Lebanon, Tennessee
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Lebanon, Tennessee
Lebanon, Tennessee
City of Lebanon
Lebanon's Town Square with a statue of General Robert H. Hatton at the center.
Lebanon's Town Square with a statue of General Robert H. Hatton at the center.
"Cedar City"
Location of Lebanon in Wilson County, Tennessee.
Location of Lebanon in Wilson County, Tennessee.
Coordinates: 36°12?29?N 86°19?35?W / 36.20806°N 86.32639°W / 36.20806; -86.32639Coordinates: 36°12?29?N 86°19?35?W / 36.20806°N 86.32639°W / 36.20806; -86.32639
CountryUnited States
Named forCedars of Lebanon
 o MayorBernie Ash
 o Total39.66 sq mi (102.71 km2)
 o Land39.65 sq mi (102.70 km2)
 o Water0.00 sq mi (0.01 km2)
528 ft (161 m)
 o Total26,190
 o Estimate 
 o Density919.93/sq mi (355.19/km2)
Time zoneUTC-6 (Central (CST))
 o Summer (DST)UTC-5 (CDT)
ZIP codes
37087, 37088, 37090
Area code(s)615
FIPS code47-41520[4]
GNIS feature ID1290901[5]
WebsiteCity of Lebanon, Tennessee

Lebanon is the county seat of Wilson County, Tennessee, United States.[6] The population was 26,190 at the 2010 census and an estimated 36,479 in 2019.[7] Lebanon is located in Middle Tennessee, approximately 25 miles (40 km) east of downtown Nashville. Lebanon is part of the Nashville Metropolitan Statistical Area.


The city was incorporated in 1801,[8] and was named after the biblical cedars of Lebanon (Cedrus libani).[9] Local residents have called Lebanon "Cedar City", mostly a reference to the abundance of cedar trees in the area. The city is home to Cumberland University, a small, private four-year liberal arts institution.


According to the United States Census Bureau, the city has a total area of 38.63 square miles (100.1 km2), of which 38.5 square miles (100 km2) is land and 0.03% is water.


Lebanon has a humid subtropical (Köppen Cfa) with mild winters and hot summers. Under the Trewartha climate classification, it is a temperate oceanic (Do) climate due to only 7 months having a mean 50 °F (10 °C) or higher.


Lebanon City Hall in Lebanon, TN

As of the census[4] of 2000, there were 20,235 people, 7,987 households, and 5,319 families residing in the city. The population density was 692.0 people per square mile (267.2/km2). There were 8,693 housing units at an average density of 297.3 per square mile (114.8/km2). The racial makeup of the city was 82.89% White, 13.78% African American, 0.33% Native American, 0.82% Asian, 0.03% Pacific Islander, 1.00% from other races, and 1.15% from two or more races. Hispanic or Latino of any race were 2.26% of the population.

There were 7,987 households, out of which 30.9% had children under the age of 18 living with them, 47.7% were married couples living together, 15.0% had a female householder with no husband present, and 33.4% were non-families. 28.5% of all households were made up of individuals, and 11.1% had someone living alone who was 65 years of age or older. The average household size was 2.41 and the average family size was 2.94.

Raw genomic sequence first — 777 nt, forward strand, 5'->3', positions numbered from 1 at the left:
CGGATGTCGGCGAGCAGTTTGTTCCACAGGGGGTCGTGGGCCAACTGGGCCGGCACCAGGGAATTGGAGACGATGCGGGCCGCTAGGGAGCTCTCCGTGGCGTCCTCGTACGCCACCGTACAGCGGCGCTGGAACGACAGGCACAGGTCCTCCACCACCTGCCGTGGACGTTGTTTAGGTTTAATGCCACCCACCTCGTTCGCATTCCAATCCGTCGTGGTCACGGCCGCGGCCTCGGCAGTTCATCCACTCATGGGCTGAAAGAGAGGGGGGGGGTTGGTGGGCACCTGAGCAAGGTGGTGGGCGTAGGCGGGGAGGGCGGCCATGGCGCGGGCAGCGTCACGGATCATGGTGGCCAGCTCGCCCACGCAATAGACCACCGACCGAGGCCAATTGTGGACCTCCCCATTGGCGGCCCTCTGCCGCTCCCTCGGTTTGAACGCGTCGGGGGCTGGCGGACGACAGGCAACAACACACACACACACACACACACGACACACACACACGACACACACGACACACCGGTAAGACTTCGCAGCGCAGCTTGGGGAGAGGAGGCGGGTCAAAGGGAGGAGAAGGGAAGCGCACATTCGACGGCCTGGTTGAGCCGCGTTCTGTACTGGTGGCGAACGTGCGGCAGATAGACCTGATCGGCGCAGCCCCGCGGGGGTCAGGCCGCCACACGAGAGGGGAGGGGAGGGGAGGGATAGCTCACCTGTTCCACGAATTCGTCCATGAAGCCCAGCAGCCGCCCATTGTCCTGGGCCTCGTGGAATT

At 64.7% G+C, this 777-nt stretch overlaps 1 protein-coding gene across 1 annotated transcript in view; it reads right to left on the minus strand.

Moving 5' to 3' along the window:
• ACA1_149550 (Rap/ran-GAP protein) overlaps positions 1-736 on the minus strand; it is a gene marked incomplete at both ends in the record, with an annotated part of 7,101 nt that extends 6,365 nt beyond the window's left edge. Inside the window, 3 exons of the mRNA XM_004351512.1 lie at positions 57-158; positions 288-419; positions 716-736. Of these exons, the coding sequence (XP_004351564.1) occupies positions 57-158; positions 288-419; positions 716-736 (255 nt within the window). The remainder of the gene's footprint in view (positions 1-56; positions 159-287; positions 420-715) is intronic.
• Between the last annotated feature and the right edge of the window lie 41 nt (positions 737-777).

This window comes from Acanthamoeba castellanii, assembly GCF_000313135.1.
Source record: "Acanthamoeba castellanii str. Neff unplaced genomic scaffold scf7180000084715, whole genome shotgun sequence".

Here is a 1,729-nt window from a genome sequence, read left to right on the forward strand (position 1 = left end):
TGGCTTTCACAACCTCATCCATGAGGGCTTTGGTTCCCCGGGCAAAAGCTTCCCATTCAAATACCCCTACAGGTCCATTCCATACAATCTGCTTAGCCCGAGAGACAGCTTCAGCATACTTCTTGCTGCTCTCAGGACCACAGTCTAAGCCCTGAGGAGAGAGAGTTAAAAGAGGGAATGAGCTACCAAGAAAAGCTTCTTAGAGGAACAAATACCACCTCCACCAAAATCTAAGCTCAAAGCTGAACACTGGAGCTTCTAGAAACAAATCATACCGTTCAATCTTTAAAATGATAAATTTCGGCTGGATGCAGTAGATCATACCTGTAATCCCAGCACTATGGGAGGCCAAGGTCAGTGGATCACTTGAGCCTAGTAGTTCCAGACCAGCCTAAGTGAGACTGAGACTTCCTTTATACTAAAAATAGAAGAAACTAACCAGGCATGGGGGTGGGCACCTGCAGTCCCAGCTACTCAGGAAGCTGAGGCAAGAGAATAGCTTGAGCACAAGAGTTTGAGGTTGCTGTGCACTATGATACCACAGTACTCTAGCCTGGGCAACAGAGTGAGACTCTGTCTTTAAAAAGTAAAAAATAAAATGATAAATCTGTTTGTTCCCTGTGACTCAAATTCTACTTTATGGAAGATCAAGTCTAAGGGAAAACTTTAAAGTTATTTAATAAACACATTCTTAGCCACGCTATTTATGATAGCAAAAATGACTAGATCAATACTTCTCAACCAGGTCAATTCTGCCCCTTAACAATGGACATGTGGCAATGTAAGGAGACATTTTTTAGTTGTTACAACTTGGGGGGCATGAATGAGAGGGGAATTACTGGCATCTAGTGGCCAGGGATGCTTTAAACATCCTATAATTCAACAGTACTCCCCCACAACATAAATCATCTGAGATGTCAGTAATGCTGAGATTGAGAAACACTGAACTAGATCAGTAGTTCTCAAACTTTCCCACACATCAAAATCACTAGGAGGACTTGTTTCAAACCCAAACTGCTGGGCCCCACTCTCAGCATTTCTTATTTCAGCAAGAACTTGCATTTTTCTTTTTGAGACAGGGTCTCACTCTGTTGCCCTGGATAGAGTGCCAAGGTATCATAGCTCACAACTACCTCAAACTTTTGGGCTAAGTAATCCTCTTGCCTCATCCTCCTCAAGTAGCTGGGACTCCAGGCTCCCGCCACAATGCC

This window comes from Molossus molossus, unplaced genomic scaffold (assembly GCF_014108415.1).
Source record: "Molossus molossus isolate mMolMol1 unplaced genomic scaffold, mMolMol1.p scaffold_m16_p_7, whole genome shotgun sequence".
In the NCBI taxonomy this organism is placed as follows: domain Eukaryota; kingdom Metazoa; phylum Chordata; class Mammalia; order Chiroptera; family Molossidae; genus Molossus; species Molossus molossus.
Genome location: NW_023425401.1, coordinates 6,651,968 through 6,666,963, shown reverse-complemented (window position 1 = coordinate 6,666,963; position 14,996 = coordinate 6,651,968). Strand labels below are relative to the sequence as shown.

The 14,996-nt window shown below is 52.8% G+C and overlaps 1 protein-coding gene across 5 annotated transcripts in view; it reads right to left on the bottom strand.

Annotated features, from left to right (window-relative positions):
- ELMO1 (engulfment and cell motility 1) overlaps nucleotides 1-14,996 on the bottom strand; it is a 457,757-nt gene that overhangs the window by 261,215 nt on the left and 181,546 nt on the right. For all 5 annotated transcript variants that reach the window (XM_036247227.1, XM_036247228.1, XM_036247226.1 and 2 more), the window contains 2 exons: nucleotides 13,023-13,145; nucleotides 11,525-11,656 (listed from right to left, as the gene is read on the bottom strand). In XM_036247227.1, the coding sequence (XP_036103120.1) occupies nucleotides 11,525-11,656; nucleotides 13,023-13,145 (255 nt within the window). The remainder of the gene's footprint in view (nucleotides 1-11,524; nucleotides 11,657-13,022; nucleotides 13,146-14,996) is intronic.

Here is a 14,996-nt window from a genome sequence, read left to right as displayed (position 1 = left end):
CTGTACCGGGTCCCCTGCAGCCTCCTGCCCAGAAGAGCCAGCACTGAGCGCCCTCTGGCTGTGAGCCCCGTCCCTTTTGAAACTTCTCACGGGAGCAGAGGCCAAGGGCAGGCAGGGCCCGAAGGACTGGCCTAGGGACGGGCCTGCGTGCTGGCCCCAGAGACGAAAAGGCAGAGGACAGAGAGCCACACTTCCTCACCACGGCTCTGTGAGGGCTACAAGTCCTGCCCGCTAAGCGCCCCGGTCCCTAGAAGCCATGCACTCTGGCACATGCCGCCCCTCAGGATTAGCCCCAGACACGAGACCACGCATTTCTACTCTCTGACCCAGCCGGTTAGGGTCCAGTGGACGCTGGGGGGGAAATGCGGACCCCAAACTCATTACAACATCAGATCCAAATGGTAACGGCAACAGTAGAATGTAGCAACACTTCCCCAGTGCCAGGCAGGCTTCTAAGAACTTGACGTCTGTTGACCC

In the city, the population was spread out, with 23.9% under the age of 18, 11.2% from 18 to 24, 29.0% from 25 to 44, 21.7% from 45 to 64, and 14.2% who were 65 years of age or older. The median age was 35 years. For every 100 females, there were 90.6 males. For every 100 females age 18 and over, there were 87.1 males.

The median income for a household in the city was $35,118, and the median income for a family was $45,094. Males had a median income of $31,207 versus $24,420 for females. The per capita income for the city was $20,366. About 9.3% of families and 13.0% of the population were below the poverty line, including 16.0% of those under age 18 and 16.4% of those age 65 or over.


  • Cracker Barrel was founded in Lebanon by Dan Evins in 1969 and has its corporate headquarters there.[14]
  • PFG Customized / Kenneth O. Lester company is based in Lebanon, and has both a corporate office and a distribution center there, where they service Cracker Barrel and many other restaurant companies.
  • Lochinvar Corporation, a water products manufacturer, is based in Lebanon.[15]
  • The city threatened to sue Dell Inc. for eliminating 700 of the 1,000 jobs the company proferred as part of a tax deal on which the company later reneged.[16]
  • In 2015, Chinese tile company Wonderful Group invested $150 million to build their company's first manufacturing location in North America.[17]
  • The fraternity Sigma Pi is headquartered in Lebanon.

Arts and culture

Lebanon is host to the annual Wilson County Fair, which is considered by Busy Bee Trader Magazine (based in Greenbrier, TN) to be the best County Fair in Tennessee. The Wilson County Fair has been listed as one of the top 50 fairs in North America by attendance in 2008, 2009, and 2010.

The fair has also been named as one of the top events to attend by Southeastern Tourism and voted the "Best Fair" by the Middle Tennessee Electric Membership Corporation.[18] It has paid attendance more than double that of the Tennessee State Fair.[19]




  • WANT 98.9 FM, country music/local sports and affairs[20]
  • WCOR 1490 AM (simulcast of WANT)
  • WRVW 107.5 FM, licensed to Lebanon but primarily serves Nashville[21]
  • WTWW, shortwave on several different frequencies